Rainwater collected from the roofs of UNC-Chapel Hill’s Genome Sciences Building (GSB) drains into a 350,000-gallon, stone-filled cistern below the Bell Tower Amphitheater. This water is used to irrigate Kenan Stadium and flush toilets in the GSB. The FedEx Global Education Center is also double-plumbed — a cost-effective setup featuring two plumbing systems, one that carries drinking water and another that carries non-potable water for flushing and irrigation.
Since 2000, UNC has reduced its total water consumption by 88 million gallons per year — “and that’s while the campus square footage has increased by 62 percent,” Cindy Shea, the university’s director of sustainability, says. The university has accomplished such dramatic reductions in water use by investing in a reclaimed water system, harvesting and reusing rainwater, and using water more efficiently.
A series of bad droughts in the late 1990s and 2000s influenced the university to change its approach. “The droughts were so bad we worried that we might have to send people home from campus,” Shea reflects. “But we can’t close the hospitals and research labs. So we focused on how to make the campus more resilient.” Since then, the drinking water used per square foot has been cut by 60 percent.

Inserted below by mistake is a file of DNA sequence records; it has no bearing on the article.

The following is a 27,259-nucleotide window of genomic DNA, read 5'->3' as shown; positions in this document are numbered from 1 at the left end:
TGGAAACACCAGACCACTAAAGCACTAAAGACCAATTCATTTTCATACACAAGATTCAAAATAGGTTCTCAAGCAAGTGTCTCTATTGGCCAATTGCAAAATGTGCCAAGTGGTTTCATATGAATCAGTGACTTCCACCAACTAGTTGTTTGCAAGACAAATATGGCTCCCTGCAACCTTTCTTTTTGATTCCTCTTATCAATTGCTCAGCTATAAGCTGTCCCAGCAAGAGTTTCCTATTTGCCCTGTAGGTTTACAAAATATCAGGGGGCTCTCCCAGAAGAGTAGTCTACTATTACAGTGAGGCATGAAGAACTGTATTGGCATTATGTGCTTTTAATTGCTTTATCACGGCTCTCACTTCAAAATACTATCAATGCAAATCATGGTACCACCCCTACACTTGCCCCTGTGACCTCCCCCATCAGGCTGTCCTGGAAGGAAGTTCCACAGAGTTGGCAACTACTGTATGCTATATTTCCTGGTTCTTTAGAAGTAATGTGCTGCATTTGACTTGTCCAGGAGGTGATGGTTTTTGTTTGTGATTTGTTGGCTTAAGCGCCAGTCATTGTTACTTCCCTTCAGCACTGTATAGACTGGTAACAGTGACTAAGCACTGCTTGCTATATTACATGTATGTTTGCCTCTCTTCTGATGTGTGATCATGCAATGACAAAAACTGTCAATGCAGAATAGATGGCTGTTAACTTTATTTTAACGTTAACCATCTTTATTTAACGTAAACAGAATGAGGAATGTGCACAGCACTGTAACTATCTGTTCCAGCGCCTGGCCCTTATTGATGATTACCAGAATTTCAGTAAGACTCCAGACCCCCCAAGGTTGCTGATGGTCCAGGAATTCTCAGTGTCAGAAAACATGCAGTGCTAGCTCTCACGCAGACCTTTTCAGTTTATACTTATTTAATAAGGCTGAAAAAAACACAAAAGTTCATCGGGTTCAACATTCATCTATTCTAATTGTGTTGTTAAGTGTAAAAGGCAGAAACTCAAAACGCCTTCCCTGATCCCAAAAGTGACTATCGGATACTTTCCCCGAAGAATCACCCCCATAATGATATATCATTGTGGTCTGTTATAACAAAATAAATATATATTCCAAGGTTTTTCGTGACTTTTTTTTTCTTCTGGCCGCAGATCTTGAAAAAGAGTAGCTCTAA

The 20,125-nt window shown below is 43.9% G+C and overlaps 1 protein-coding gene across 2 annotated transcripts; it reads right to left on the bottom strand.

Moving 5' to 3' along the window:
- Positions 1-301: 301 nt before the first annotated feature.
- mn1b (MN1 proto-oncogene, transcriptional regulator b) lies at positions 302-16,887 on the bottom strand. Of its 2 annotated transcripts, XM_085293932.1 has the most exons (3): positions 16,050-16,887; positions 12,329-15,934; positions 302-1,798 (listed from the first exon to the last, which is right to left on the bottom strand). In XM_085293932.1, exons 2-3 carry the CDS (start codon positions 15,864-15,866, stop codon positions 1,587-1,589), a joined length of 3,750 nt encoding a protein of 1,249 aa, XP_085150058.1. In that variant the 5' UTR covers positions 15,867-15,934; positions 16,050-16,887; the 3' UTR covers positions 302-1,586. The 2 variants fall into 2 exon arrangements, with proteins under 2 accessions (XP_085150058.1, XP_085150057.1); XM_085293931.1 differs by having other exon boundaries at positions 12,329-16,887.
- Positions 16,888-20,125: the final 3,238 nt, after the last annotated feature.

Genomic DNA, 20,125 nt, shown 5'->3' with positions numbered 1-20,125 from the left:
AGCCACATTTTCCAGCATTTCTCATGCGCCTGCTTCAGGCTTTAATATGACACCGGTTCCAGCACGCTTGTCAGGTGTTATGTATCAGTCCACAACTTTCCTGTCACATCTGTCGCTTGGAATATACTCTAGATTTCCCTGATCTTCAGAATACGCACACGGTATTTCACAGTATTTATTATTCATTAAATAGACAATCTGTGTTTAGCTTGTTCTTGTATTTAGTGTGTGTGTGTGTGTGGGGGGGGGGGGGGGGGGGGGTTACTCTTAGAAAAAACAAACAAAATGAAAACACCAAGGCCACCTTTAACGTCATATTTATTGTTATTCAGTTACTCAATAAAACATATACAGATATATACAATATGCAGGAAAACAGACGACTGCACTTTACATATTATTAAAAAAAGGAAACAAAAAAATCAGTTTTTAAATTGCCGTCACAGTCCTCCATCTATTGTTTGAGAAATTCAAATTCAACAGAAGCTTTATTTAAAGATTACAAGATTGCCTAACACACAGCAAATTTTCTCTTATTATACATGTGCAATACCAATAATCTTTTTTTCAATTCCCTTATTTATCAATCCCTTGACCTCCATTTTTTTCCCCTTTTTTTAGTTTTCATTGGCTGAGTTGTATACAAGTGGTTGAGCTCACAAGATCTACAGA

Prior to partnering with the Orange Water and Sewer Authority (OWASA) on a reclaimed water system to bring treated wastewater from Mason Farm to campus, UNC used approximately 1 million gallons of drinking-quality cooling water per day during the summer months with air-conditioning at full blast. Today, it uses about 180 million gallons of reclaimed water a year — which saves money and makes more drinking water available to other OWASA customers.